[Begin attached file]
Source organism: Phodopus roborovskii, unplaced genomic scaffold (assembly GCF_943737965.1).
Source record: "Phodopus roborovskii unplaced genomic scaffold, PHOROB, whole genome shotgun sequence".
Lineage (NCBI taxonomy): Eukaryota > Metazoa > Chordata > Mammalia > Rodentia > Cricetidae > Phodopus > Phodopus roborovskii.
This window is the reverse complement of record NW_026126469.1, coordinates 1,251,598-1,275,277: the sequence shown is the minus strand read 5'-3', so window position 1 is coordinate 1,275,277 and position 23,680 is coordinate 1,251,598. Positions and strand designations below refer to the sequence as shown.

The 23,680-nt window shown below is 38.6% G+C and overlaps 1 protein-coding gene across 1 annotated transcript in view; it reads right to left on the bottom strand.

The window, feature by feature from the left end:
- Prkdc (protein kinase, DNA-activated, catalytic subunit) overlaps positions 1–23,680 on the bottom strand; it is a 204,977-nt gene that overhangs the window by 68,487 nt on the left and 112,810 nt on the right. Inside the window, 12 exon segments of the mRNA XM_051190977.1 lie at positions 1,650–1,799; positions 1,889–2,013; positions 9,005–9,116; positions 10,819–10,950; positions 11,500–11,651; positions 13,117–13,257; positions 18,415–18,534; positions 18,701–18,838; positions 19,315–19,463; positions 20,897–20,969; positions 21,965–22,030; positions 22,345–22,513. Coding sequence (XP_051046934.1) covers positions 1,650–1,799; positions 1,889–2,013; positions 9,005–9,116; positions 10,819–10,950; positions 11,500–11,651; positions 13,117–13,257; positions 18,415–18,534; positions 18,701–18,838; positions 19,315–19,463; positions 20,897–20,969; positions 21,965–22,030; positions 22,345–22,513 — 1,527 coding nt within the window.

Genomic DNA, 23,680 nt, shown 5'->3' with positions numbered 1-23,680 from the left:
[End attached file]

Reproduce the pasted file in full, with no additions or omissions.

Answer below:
Source organism: Phodopus roborovskii, unplaced genomic scaffold (assembly GCF_943737965.1).
Source record: "Phodopus roborovskii unplaced genomic scaffold, PHOROB, whole genome shotgun sequence".
Lineage (NCBI taxonomy): Eukaryota > Metazoa > Chordata > Mammalia > Rodentia > Cricetidae > Phodopus > Phodopus roborovskii.
This window is the reverse complement of record NW_026126469.1, coordinates 1,251,598-1,275,277: the sequence shown is the minus strand read 5'-3', so window position 1 is coordinate 1,275,277 and position 23,680 is coordinate 1,251,598. Positions and strand designations below refer to the sequence as shown.

The 23,680-nt window shown below is 38.6% G+C and overlaps 1 protein-coding gene across 1 annotated transcript in view; it reads right to left on the bottom strand.

The window, feature by feature from the left end:
- Prkdc (protein kinase, DNA-activated, catalytic subunit) overlaps positions 1–23,680 on the bottom strand; it is a 204,977-nt gene that overhangs the window by 68,487 nt on the left and 112,810 nt on the right. Inside the window, 12 exon segments of the mRNA XM_051190977.1 lie at positions 1,650–1,799; positions 1,889–2,013; positions 9,005–9,116; positions 10,819–10,950; positions 11,500–11,651; positions 13,117–13,257; positions 18,415–18,534; positions 18,701–18,838; positions 19,315–19,463; positions 20,897–20,969; positions 21,965–22,030; positions 22,345–22,513. Coding sequence (XP_051046934.1) covers positions 1,650–1,799; positions 1,889–2,013; positions 9,005–9,116; positions 10,819–10,950; positions 11,500–11,651; positions 13,117–13,257; positions 18,415–18,534; positions 18,701–18,838; positions 19,315–19,463; positions 20,897–20,969; positions 21,965–22,030; positions 22,345–22,513 — 1,527 coding nt within the window.

Genomic DNA, 23,680 nt, shown 5'->3' with positions numbered 1-23,680 from the left: